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SEPTA engineers fear impact of long hours

SEPTA unions told federal authorities they fear long schedules could leave employees fatigued.

Tracie Hand, 37, has worked as a SEPTA Regional Rail engineer for six years, piloting thousands of passengers around the Philadelphia region.

In that time, she's never had two consecutive days off.

Things came to head, Hand testified at a federal hearing Tuesday, around Christmas -- when she was asked to pull a double shift after the holiday, after working 9 days straight, with just 12 hours off to celebrate Christmas.

"I've been up since 3 a.m. this morning, and now I have to stay up running a train until seven the next morning?" was Hand’s reaction, she testified.

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This 30-hour day and other stories came out at a Federal Railroad Administration (FRA) hearing on whether to extend a safety waiver that SEPTA was granted by the Feds in October 2012.

The waiver lets the agency put train drivers on 14-hour, six-day work schedules to make up for shortages in manpower.

What’s on people’s minds is the 2013 crash of a Metro-North commuter train in New York City that derailed, killing four people. An investigation tied the crash to driver fatigue. The train’s engineer was reportedly asleep as the train speeded around a curve at 82 miles per hour in a 30 miles per hour speed-limit zone.

"That's a wake-up call in terms of what can happen with fatigued employees, and in my opinion, its 100 percent preventable,” said Michael Stevens, a SEPTA conductor and the vice general chairman of UTU Local 61. "We need to renew our focus on crew fatigue."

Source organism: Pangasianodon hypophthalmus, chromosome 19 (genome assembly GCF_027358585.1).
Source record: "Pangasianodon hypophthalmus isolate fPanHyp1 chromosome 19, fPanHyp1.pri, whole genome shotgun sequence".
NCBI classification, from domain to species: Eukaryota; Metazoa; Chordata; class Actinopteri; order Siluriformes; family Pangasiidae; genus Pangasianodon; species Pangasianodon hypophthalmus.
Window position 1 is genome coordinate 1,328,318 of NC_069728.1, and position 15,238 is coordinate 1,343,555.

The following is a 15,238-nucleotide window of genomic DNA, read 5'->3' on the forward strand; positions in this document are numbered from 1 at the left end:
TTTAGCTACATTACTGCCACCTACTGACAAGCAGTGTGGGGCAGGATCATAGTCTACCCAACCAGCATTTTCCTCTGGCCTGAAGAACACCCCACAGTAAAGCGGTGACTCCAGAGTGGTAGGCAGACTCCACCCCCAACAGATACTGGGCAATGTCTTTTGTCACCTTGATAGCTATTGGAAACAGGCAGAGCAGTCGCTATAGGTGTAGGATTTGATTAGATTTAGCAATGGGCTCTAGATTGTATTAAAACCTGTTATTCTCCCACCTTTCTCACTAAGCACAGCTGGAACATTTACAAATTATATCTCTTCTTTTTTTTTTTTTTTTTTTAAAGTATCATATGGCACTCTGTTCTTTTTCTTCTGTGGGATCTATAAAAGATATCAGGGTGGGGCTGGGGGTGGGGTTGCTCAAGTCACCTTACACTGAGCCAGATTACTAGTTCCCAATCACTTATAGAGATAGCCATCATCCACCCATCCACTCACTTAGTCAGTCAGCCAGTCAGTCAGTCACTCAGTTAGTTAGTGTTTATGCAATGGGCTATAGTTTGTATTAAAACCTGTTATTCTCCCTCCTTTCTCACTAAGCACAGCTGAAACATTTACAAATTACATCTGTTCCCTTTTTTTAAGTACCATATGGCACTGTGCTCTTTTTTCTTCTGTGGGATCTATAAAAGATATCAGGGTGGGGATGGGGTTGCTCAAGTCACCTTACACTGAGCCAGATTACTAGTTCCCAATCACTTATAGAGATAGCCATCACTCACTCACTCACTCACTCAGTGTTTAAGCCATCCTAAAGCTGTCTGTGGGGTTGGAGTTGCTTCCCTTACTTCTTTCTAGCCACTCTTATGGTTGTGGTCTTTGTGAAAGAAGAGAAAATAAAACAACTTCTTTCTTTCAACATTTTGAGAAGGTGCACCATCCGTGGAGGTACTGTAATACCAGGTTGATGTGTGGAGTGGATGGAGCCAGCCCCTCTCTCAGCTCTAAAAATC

The Brotherhood of Locomotive Engineers and Trainmen, which represents roughly 200 Regional Rail engineers, and the SMART United Transportation Union, which represents 380 conductors in the Philly area, say the waiver should be ended.

"We don't think you should want until an accident to change the rules," said Steve Bruno, BLET’s National Secretary-Treasurer.

SEPTA says it has a "fatigue mitigation" program that is intended to distribute assignments and to track workers' productivity to ensure safe operations. It says it’s training 18 new engineers to reduce manpower shortages.

But the workers don't think that's enough.

"Things happen out of the blue," said Richard Dixon, general manager of the Philadelphia BLET local. "Being a little tired or something, it can possibly be a pretty volatile situation."

"We're in an industry and a specific job that has little to no margin of error. The possibility of a catastrophe always exists," he said.

An FRA director said a decision on whether or not to extend SEPTA's safety waiver could take four or more months.

Comment is still open for one month for the public to submit documents or testimony to the FRA related to this issue.

 
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